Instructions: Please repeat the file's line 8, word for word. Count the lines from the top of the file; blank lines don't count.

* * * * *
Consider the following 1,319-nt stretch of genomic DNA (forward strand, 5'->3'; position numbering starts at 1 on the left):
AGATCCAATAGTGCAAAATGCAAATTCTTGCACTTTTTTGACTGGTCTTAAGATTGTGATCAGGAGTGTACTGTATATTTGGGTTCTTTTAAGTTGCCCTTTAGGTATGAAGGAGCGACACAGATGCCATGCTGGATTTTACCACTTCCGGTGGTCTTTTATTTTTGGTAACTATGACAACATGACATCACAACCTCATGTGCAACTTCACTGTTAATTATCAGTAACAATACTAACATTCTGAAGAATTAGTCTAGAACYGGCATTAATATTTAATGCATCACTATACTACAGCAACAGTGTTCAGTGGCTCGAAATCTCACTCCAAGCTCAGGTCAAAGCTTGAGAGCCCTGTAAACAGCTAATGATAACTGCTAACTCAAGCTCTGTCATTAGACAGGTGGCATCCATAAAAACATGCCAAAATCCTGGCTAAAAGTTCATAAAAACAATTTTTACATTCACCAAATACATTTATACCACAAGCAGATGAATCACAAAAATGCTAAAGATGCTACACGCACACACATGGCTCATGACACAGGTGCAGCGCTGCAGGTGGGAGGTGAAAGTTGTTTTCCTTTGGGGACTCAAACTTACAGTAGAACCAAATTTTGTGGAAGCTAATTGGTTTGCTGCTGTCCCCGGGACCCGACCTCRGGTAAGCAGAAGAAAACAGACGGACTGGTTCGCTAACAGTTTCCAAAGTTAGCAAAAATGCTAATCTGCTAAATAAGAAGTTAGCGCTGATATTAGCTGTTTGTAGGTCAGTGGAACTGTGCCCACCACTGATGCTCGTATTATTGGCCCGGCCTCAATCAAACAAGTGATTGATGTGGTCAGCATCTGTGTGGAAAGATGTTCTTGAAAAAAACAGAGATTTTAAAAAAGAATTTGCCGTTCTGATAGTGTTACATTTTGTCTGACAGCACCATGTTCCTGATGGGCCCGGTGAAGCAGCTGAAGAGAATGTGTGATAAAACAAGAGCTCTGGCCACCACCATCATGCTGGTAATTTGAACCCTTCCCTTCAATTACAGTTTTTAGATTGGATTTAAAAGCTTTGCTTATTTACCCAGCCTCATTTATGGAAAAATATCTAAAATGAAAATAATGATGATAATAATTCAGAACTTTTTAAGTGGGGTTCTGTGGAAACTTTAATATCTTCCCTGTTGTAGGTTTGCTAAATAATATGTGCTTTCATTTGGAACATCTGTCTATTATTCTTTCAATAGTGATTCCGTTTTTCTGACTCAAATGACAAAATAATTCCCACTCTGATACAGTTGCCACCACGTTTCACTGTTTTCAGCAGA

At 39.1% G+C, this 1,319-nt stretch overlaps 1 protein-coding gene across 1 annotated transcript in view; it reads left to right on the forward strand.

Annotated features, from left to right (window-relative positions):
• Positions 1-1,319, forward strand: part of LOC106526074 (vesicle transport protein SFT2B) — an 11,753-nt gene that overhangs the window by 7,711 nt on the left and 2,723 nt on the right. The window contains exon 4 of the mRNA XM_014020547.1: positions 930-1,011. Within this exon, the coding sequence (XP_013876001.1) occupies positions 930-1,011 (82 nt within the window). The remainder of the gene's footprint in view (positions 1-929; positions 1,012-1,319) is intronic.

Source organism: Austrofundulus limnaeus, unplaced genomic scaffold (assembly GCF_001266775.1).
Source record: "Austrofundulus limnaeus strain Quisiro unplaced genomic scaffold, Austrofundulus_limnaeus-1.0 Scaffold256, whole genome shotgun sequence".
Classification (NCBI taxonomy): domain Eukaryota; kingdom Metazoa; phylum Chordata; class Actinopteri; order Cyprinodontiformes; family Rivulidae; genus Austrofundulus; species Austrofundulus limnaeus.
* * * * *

Classification (NCBI taxonomy): domain Eukaryota; kingdom Metazoa; phylum Chordata; class Actinopteri; order Cyprinodontiformes; family Rivulidae; genus Austrofundulus; species Austrofundulus limnaeus.